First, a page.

Updating ‘Uncle Lenny’ for a Multitasking Age

from NY TIMES

By ANTHONY TOMMASINI

Even before his career took off, the young Leonard Bernstein sized up television and thought, first, that it was potentially the greatest tool for general music education and, second, that he was the ideal television teacher. He was right on both counts.

In 1958, Bernstein, by then the music director of the New York Philharmonic, presented his first Young People’s Concert, which was televised nationally. The broadcasts continued for 15 years and have never been equaled.

The field of classical music has long been waiting for some musician to come along who could use television with Bernstein’s galvanizing impact. The closest, it seemed, has been the dynamic maestro Michael Tilson Thomas, a natural who has masterminded some impressive shows. Until recently, though, TV had not been a central component of Mr. Thomas’s work.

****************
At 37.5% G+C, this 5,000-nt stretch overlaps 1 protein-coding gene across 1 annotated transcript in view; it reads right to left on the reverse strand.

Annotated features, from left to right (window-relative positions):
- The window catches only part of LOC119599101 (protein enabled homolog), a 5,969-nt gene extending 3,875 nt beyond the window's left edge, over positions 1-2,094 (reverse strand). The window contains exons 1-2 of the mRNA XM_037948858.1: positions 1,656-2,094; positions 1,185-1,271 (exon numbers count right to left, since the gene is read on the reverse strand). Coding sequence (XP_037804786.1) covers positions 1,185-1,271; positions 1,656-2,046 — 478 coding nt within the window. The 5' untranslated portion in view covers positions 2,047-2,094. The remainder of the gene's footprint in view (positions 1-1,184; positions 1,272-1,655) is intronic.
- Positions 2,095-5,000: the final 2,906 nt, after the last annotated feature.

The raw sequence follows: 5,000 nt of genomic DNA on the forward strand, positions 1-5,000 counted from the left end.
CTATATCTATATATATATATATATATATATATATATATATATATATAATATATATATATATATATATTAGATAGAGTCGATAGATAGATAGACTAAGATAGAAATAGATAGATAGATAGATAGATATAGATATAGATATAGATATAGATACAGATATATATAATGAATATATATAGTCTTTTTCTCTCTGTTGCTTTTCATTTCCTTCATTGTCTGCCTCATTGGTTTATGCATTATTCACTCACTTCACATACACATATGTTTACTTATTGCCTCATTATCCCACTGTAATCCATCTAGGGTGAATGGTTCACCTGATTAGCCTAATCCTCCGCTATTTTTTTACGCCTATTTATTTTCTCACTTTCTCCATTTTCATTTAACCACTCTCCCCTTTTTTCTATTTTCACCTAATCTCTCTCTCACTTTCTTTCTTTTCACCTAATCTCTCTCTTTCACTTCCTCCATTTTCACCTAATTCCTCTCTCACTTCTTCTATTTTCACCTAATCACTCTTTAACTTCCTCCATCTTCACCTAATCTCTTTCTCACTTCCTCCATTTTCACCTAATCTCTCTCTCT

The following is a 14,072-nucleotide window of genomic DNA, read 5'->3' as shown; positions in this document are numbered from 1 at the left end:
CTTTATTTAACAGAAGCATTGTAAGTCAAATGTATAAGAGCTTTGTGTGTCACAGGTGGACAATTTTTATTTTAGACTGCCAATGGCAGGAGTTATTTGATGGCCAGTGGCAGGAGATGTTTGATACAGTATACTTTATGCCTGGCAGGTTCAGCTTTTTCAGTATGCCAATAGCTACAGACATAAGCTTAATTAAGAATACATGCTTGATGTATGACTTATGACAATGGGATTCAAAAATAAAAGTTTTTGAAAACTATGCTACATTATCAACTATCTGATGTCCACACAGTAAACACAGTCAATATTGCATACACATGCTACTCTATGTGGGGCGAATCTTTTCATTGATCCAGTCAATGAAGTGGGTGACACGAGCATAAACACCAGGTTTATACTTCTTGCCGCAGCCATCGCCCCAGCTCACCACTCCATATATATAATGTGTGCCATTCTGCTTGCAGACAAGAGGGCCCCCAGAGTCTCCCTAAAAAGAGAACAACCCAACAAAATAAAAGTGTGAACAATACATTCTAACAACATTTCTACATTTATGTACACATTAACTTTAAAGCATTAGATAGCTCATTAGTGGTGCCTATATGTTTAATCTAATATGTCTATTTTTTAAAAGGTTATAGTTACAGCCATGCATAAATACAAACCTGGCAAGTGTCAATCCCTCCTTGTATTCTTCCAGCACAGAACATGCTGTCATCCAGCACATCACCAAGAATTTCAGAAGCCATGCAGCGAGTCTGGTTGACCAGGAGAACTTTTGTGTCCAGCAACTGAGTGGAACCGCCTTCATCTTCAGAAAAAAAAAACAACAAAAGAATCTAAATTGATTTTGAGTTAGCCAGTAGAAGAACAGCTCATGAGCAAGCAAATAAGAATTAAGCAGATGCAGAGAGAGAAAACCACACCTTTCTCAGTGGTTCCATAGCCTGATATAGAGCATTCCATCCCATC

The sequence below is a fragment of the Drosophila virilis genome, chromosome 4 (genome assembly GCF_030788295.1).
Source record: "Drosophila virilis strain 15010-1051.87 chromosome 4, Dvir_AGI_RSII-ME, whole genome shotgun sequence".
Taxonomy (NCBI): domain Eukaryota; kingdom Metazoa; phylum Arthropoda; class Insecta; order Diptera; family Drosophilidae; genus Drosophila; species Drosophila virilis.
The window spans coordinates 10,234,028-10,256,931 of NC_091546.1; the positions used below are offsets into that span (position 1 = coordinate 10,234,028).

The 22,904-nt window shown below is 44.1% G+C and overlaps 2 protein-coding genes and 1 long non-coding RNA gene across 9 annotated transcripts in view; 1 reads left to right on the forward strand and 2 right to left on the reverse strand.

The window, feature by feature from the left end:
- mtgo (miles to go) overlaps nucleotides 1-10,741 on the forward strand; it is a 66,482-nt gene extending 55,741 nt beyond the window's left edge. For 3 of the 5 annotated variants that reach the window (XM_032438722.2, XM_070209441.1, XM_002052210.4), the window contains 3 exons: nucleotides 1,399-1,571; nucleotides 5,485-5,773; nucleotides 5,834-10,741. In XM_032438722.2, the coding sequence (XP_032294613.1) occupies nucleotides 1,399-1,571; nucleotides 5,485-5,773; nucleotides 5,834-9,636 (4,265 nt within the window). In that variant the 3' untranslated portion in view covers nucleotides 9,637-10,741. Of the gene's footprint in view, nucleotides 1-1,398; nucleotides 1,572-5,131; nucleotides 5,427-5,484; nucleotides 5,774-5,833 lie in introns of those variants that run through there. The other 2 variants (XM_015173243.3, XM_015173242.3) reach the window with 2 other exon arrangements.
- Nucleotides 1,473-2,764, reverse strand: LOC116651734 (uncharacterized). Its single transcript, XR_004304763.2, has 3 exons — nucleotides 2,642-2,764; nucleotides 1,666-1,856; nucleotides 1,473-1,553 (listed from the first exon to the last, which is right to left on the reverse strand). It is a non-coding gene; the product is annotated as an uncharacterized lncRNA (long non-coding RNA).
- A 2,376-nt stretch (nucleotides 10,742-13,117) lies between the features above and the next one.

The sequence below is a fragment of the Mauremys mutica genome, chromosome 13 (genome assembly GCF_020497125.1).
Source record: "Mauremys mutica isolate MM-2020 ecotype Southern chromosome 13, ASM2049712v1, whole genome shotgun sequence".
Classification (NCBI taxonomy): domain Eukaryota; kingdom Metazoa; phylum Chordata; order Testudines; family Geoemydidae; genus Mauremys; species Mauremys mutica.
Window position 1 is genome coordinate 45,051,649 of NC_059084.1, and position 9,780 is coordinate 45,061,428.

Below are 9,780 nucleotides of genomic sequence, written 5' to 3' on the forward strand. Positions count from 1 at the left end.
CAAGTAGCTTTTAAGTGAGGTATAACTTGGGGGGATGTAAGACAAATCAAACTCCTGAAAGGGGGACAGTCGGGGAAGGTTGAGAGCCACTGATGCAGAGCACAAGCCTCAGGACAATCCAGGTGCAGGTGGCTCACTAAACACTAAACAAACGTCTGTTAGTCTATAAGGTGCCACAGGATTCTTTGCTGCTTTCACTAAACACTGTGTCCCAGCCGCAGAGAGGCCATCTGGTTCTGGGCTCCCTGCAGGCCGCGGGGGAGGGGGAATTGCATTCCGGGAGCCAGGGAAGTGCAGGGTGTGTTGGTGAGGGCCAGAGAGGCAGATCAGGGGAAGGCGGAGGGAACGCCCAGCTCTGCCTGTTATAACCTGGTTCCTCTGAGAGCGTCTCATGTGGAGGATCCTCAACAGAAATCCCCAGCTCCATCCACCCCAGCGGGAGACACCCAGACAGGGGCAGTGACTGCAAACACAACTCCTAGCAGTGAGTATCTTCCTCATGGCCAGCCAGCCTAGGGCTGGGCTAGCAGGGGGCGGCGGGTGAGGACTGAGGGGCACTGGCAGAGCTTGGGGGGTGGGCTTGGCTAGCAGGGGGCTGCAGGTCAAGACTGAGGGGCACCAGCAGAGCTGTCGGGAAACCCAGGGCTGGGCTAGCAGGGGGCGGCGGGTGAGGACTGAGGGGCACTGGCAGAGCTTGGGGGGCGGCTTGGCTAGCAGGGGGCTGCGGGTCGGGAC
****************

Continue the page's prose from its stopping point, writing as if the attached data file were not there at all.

That has now changed. Mr. Thomas is the creative force behind a $23 million, five-year project titled “Keeping Score.” Developed by the San Francisco Symphony, where Mr. Thomas is in his 11th season as music director, “Keeping Score” comprises a series of PBS television shows, an interactive Web site, a series of radio broadcasts, documentary and live performance DVDs and a program for public schools, kindergarten through 12th grade, that is starting this fall in selected cities in California and Arizona.

This ambitious project would not amount to much if it did not have the right communicator directing things. Mr. Thomas is that person, as the first three “Keeping Score” TV shows make clear. Last night various PBS stations began broadcasting the first 60-minute installment, which explores Beethoven’s “Eroica” Symphony. (It will be broadcast in New York on Channel 13 at noon on Sunday.)

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